Mormons Sever Ties with Boy Scouts
The church sponsors 20 percent of the youth organization's membership.
WaPo (“Mormon Church breaks all ties with Boy Scouts, ending 100-year relationship“):
The Church of Jesus Christ of Latter-day Saints said Tuesday it will sever all ties with the Boy Scouts of America, ending a century-old tradition deeply ingrained in the religious life of Mormon boys.
The Mormon Church, as it is more commonly known, said in its announcement that it has “increasingly felt the need to create and implement a uniform youth leadership and development program that serves its members globally.” The two organizations “jointly determined” that as of Dec. 31, 2019, the church will no longer be a chartered partner of the Scouts, it said in a joint statement with the Boy Scouts.
The change will affect hundreds of thousands of Mormon boys in 30,500 congregations worldwide.
For 105 years, the relationship between the Boy Scouts and the Mormon Church has been important to both groups. Any boy who is part of a Mormon congregation automatically becomes part of the Boy Scouts. The Mormon Church has been the largest participant of the Boy Scouts in the United States, making up nearly 20 percent of all of the Boy Scouts’ 2.3 million youth members.
Church officials did not cite specific Scouts policy changes that spurred the split, but the two groups have increasingly clashed over values in recent years, particularly following the Boy Scouts’ move to include openly gay troop leaders. The announcement also came less than a week after the Boy Scouts announced it would be changing its flagship name to Scouts BSA, promoting its decision last year to welcome girls into the program for the first time.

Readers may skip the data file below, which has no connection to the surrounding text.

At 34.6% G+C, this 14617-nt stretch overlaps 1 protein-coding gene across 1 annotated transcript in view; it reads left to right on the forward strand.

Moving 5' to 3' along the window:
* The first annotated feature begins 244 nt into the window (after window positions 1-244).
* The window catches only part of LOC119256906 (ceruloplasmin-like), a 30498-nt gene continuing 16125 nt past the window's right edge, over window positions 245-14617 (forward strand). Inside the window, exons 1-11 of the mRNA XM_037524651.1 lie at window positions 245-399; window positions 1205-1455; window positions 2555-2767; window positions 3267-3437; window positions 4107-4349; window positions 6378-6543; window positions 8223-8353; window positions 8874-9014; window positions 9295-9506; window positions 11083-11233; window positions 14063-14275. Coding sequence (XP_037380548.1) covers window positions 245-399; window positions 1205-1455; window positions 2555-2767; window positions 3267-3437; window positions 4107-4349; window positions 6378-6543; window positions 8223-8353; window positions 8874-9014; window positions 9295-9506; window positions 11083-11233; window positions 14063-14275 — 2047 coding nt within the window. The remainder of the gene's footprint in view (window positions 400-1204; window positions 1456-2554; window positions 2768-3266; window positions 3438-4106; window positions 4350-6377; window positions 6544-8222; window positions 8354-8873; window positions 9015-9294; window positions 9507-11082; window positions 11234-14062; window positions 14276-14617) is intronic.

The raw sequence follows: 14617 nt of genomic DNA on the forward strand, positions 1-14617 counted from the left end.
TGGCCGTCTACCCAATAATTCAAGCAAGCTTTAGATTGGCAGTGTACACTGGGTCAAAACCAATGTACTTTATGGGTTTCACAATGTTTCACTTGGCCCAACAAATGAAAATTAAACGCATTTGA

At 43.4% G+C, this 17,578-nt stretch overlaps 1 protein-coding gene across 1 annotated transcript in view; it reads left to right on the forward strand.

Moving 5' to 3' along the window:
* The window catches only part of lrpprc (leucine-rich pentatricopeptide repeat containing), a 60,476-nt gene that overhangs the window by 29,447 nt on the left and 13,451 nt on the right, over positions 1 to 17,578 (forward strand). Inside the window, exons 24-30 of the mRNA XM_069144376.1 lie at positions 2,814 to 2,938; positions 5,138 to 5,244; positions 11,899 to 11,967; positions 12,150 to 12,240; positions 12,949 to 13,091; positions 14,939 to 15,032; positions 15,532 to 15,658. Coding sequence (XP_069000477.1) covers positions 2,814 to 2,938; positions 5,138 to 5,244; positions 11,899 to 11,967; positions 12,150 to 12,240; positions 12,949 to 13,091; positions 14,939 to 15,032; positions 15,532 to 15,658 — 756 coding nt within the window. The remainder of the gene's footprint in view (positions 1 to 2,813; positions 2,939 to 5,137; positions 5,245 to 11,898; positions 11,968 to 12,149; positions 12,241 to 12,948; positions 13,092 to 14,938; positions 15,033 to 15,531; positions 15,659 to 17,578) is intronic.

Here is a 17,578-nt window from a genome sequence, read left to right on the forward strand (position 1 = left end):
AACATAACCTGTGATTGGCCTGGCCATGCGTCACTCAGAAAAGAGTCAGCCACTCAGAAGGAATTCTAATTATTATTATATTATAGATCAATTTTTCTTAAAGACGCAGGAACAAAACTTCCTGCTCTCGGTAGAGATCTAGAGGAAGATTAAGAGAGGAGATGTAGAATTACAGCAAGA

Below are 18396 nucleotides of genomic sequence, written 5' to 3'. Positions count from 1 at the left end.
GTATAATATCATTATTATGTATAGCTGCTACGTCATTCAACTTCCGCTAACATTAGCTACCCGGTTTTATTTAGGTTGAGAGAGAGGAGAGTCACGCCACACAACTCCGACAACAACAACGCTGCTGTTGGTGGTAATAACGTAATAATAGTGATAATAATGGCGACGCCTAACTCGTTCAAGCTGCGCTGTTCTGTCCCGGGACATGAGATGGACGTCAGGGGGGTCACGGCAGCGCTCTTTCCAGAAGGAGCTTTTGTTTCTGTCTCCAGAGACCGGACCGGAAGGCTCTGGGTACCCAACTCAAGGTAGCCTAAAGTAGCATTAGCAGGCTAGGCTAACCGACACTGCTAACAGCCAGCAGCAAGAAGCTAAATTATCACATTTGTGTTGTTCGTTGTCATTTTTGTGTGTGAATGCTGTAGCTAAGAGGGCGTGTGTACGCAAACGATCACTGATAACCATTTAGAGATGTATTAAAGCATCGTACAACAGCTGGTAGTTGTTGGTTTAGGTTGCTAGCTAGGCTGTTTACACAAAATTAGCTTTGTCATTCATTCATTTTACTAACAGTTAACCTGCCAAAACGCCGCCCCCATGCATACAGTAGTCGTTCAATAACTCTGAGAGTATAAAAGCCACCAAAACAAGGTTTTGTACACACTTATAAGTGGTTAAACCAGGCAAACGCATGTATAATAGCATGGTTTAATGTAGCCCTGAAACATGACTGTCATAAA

While the Mormon Church did not publicly object when the Boy Scouts began admitting gay Scouts in 2013 and transgender Scouts last year, it said it was “deeply troubled” by the Boy Scouts’ decision to lift the ban on openly gay adult leaders in 2015. Mormon Church leaders considered parting ways with the organization. But the Scouts later said that while it would ban discrimination in hiring employees, it would leave it up to individual troops and councils to choose leaders who reflect their own values. Mormon Church officials decided to maintain ties to the group, though the relationship was not long-lived.
The church began scaling back its participation with the Scouts last year, when it announced it would be cutting ties with teen programs for high-school-age Scouts, while continuing to enroll 8- to 13-year-old boys in the Cub Scouts and Boy Scouts. The church said the teen programs had been “historically difficult to implement within the Church,” and instead chose to create its own youth programs for teenage boys.
The move isn’t surprising, really. The Boy Scouts have long been dependent on churches for sponsoring its programs. That wasn’t much of a problem even 20 years ago, when the values of churches and American society with essentially aligned. Discrimination on the basis of religious belief, sexual orientation, and even gender identity has recently become anathema in polite society—if not illegal. The Boy Scouts have been forced by public outcry and lawsuits to adapt to modernization in a way that churches simply can’t do with the same speed.